Thursday, July 12, 2007

Bastard Spawn of Floor-cleaning Automaton and Taser Threatens Human Race

These are the good old days. Carly Simon said so. Since we know that the present will someday become the Good Old Days, I sometimes conduct thought experiments to visualize what kind of abominable technological or social development would cause these to be remembered as the Good Old Days. In order to do this, imagine something that seems bad now, and then imagine what permutation of it would cause you to remember this badness with fond nostalgia 50 years from now.

For example, roadside bombs are a problem for troops in Iraq. "Why, I remember the good old days, when alls we had to worry about were them dumb roadside bombs! They usually had a wire or somethin' attached, and you could see 'em before they blew! Sometimes they were detonated by cellphone, but at least we usually had body armor, kevlar vests that the family would send from home. They waren't nuthin' like these damn smart heat-seeking mines now, the ones that sense you, follow you home, leap off the ground and bore up through any available orifice before applying a software patch to your central nervous system causing you to go on a killing rampage when in the presence of a large number of your comrades, before exploding. Those things are downright nefarious! And where the hell are they comin' from at a time like this when we ain't even at war?! Maybe they're left over from the last war, but I think the robot companies are just pumpin' 'em out to drum up business for their other products. Oh, what I wouldn't give to just hold a good old-fashioned improvised explosive device in my hands today!"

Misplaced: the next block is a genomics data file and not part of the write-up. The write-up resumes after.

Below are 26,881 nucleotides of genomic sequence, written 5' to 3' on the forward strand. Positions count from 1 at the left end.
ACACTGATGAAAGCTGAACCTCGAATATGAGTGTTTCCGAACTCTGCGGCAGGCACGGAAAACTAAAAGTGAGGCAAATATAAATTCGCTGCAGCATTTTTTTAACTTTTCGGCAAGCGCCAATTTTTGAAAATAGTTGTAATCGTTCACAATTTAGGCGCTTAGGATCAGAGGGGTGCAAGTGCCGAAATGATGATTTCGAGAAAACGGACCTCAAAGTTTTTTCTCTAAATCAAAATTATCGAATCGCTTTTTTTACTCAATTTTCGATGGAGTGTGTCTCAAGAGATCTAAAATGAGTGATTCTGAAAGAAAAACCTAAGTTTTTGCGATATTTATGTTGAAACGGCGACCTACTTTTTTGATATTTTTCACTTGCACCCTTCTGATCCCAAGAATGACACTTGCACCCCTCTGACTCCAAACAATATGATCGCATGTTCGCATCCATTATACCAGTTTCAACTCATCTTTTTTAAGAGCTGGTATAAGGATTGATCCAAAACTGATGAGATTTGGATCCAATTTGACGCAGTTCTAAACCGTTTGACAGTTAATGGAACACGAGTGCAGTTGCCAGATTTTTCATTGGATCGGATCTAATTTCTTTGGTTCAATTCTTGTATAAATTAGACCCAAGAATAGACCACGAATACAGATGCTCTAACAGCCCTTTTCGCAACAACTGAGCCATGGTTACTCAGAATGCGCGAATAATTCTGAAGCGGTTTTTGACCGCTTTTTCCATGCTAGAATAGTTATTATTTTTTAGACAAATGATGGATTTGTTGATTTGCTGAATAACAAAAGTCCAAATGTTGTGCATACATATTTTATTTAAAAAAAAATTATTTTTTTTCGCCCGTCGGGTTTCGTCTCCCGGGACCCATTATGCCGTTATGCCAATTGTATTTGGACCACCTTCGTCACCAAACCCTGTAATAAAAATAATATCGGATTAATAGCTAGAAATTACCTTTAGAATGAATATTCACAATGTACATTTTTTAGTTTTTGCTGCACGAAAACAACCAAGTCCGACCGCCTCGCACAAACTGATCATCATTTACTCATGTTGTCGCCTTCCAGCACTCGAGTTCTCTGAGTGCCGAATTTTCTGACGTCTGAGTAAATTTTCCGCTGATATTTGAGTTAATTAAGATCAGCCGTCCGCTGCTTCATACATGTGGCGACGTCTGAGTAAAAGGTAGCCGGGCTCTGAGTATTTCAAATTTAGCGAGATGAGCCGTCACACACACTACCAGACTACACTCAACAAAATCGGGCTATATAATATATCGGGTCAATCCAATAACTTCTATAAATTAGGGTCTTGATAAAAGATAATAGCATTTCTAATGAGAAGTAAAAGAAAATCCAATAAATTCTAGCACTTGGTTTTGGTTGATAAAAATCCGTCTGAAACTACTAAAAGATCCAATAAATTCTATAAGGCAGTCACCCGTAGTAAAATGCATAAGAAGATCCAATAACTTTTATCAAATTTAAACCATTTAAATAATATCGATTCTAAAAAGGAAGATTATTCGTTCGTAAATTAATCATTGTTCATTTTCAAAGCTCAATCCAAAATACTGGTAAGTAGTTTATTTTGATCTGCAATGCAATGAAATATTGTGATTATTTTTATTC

Reality has a way of racing ahead of the most fevered imagination at times. Perhaps when the last human supporter of George W. Bush has vanished, military robo-tasers could patrol the world to keep the wetware in line.

From the Los Angeles Times

Taser-armed robots are in the works
From the Associated Press

July 2, 2007

BOSTON — RoboCops and robot soldiers got a little closer to reality last week as a maker of floor-cleaning automatons teamed with a stun-gun manufacturer to arm track-wheeled robots for the police and the Pentagon.

By adding Tasers to robots it makes for the military, Burlington, Mass.-based IRobot Corp. says it hopes to give soldiers and law enforcement officers a defensive, nonlethal tool.

But some observers fear that such developments could ultimately lead to robots capable of deciding on their own when to shoot and kill.

"It's one more step in that direction," said John Pike, director of, an Alexandria, Va.-based military research organization.

"It is not the first step in that direction, but I think at some point toward the end of the next decade, you're going to start seeing RoboCops or a Terminator," Pike said, referring to a pair of 1980s robot-themed sci-fi films. "We may see autonomous robots capable of inflicting lethal force."

Jim Rymarcsuk, vice president for business development at IRobot, said notions of armed robots acting on their own were far beyond what the company envisioned for the partnership announced Thursday
with Scottsdale, Ariz.-based Taser International Inc.

"Right now, we have no plans to take any robot with a lethal-weapon approach to the market," Rymarcsuk said. "For this system, and all systems we have looked at, there is a human in the loop making the decisions. This in no way is giving the robot the capability to use force on its own."